Well-known fine artist and photographer Hein Botha will be exhibiting his stunning visual paintings at the Prince Albert Gallery on Friday, 30 March from 17:30. The works deal with the highly imaginative, interconnected world of the San people.
“We are delighted to host Hein’s exhibition. He is an artist who is truly compelled to explore and express his observation of nature, time and energy through painting and drawing,” says Brent Phillips-White, owner of the Prince Albert Gallery.
“The San have been in the Karoo for a very long time, and we find it fitting that his exhibition should take place in our town. The gallery already has pieces by Hein on display.”
Raised in Cape Town and a graduate of the Michaelis School of Fine Art, Botha believes that the process of creation must reflect the ongoing changes that take place on earth, and how this in turn affects humanity and our worldview.
It comes as no surprise that he has a particular interest in the indigenous people of South Africa.
“The San left a legacy of imaginative, layered rock art images that for a long time were not accessible and hard to understand,” Botha says. “I feel that my life, and hopefully my art, is influenced and enriched by my immersion in the art of the San. Their eternally fresh imagery, childlike playfulness and the vast record of their universe has taught me what I like to refer to as ‘cosmic clowning‘. San rock art and stories are often ambiguous, idiosyncratic and layered in symbolism. In essence, characteristics that lie at the roots of all innovative artistic expression. ”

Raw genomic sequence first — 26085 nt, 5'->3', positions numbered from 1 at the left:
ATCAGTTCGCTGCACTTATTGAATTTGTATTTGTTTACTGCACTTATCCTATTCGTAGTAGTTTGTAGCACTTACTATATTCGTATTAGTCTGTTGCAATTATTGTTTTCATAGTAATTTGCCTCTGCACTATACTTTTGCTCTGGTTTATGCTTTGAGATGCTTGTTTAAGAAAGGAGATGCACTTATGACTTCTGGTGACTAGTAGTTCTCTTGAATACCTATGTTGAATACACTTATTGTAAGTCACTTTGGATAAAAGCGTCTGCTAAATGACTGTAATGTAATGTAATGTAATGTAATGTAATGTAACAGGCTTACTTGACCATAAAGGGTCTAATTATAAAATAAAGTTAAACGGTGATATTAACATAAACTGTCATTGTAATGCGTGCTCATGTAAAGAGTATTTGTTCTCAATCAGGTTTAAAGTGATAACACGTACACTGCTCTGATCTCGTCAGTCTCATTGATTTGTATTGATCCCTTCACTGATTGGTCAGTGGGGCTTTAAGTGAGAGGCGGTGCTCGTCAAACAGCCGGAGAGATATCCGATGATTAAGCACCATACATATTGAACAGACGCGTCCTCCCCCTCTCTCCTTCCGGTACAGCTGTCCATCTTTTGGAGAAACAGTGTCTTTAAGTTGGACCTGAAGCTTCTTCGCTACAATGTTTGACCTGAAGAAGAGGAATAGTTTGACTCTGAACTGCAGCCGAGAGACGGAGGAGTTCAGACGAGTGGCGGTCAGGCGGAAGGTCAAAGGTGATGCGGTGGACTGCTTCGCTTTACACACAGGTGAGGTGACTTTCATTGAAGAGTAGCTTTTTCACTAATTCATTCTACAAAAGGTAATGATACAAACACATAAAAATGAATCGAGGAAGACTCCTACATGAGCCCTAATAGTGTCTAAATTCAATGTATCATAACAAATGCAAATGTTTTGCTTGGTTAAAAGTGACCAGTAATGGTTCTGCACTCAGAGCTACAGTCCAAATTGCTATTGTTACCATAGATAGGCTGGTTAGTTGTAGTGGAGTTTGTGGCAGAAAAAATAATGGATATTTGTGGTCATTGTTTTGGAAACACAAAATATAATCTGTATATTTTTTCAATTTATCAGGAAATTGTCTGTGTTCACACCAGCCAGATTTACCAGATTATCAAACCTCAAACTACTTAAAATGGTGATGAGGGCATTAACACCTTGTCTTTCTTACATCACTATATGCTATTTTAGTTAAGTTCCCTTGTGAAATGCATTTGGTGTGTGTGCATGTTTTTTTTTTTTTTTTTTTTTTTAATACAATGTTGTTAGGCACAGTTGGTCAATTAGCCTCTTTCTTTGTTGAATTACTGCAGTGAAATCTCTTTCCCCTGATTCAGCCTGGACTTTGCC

Botha is especially interested in how San art was a crucial component of their overall life philosophy.
“The first people of this land shared a highly connected orientation with one another, their natural environment, their spirit world and their stories. In sharp contrast to our digitally driven world, theirs was a rich, multilayered, truly interconnected universe.”
He explores what the San’s art today might teach us so that we may live richer lives.
“San art needs to be viewed as the restoration of the ‘broken strings’ between their world and the present one. It gives rise to the creation of refreshed visual connections, imagery and metaphors. It is able to serve as a basis on which to restore our links to our fellow creatures, our ancestors, the spirit world and lost stories,” Botha says. “Our time-starved, self-absorbed existence of today needs the restoration of the primal links and healing rituals emanating from the time-honed sensibilities of the San people.”
To find out more about Hein Botha, visit www.princealbertgallery.co.za.